Hegel's Outlines of the Philosophy of Right
is one of the greatest works of moral, social, and political philosophy. It contains significant ideas on justice, moral responsibility, family life, economic activity, and the political structure of the state--all matters of profound interest to us today. Hegel shows that genuine human freedom does not consist in doing whatever we please, but involves living with others in accordance with publicly recognized rights and laws. Hegel demonstrates that institutions such as the family and the state provide the context in which individuals can flourish and enjoy full freedom. He also demonstrates that misunderstanding the true nature of freedom can lead to crime, evil, and poverty. His penetrating analysis of the causes of poverty in modern civil society was to be a great influence on Karl Marx. Hegel's study remains one of the most subtle and perceptive accounts of freedom that we possess, and this newly revised translation makes it more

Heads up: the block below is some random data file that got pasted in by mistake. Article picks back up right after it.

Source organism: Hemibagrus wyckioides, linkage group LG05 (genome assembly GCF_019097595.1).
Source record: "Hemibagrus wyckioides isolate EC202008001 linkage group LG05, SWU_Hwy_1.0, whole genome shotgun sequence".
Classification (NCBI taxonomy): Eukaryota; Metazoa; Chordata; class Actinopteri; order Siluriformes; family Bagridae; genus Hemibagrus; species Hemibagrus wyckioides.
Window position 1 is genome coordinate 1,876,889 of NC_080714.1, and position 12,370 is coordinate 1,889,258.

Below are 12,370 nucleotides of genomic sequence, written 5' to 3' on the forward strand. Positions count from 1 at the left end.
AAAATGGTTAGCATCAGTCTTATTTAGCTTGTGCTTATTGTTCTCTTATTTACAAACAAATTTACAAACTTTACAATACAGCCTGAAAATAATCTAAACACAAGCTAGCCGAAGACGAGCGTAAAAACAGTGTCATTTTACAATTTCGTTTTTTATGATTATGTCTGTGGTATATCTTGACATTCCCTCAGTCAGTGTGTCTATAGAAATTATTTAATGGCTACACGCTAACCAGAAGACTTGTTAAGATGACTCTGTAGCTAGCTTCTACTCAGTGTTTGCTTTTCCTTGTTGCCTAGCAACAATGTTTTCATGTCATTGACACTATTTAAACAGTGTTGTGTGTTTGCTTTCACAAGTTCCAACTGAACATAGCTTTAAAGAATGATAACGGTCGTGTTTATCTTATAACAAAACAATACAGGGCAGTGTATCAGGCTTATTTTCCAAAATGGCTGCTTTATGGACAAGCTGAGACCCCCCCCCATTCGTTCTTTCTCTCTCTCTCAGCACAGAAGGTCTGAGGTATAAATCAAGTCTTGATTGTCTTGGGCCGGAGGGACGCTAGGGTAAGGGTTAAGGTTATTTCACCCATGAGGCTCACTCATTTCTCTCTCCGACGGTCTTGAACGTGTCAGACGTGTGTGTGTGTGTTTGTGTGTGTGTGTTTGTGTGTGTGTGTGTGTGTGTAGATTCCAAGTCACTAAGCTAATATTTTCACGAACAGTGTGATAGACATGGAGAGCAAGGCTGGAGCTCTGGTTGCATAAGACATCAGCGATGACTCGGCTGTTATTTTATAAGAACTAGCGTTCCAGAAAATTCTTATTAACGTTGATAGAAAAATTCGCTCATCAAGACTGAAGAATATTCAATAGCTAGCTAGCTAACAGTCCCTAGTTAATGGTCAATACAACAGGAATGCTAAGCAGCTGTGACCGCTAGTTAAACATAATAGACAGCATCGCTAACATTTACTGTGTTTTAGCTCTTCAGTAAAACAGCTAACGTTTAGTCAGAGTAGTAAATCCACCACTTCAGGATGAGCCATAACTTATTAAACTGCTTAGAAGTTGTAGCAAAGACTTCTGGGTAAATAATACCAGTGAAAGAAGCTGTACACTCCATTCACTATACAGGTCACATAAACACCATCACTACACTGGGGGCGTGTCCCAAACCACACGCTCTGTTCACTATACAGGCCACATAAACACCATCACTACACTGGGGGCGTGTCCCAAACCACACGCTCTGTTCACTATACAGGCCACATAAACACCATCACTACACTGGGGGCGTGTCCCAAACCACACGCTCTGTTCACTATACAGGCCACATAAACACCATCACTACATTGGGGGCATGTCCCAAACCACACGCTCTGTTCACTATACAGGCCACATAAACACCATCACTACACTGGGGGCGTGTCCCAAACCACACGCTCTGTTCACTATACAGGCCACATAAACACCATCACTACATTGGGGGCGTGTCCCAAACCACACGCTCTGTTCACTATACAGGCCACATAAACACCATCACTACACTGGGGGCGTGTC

accessible than ever. This edition incorporates Hegel's lecture notes within the text and provides a glossary of key terms, up-to-date bibliography, and invaluable notes. About the Series:
For over 100 years Oxford World's Classics
has made available the broadest spectrum of literature from around the globe. Each affordable volume reflects Oxford's commitment to scholarship, providing the most accurate text plus a wealth of other valuable features, including expert introductions by leading authorities, voluminous notes to clarify the text, up-to-date bibliographies for further study, and much more.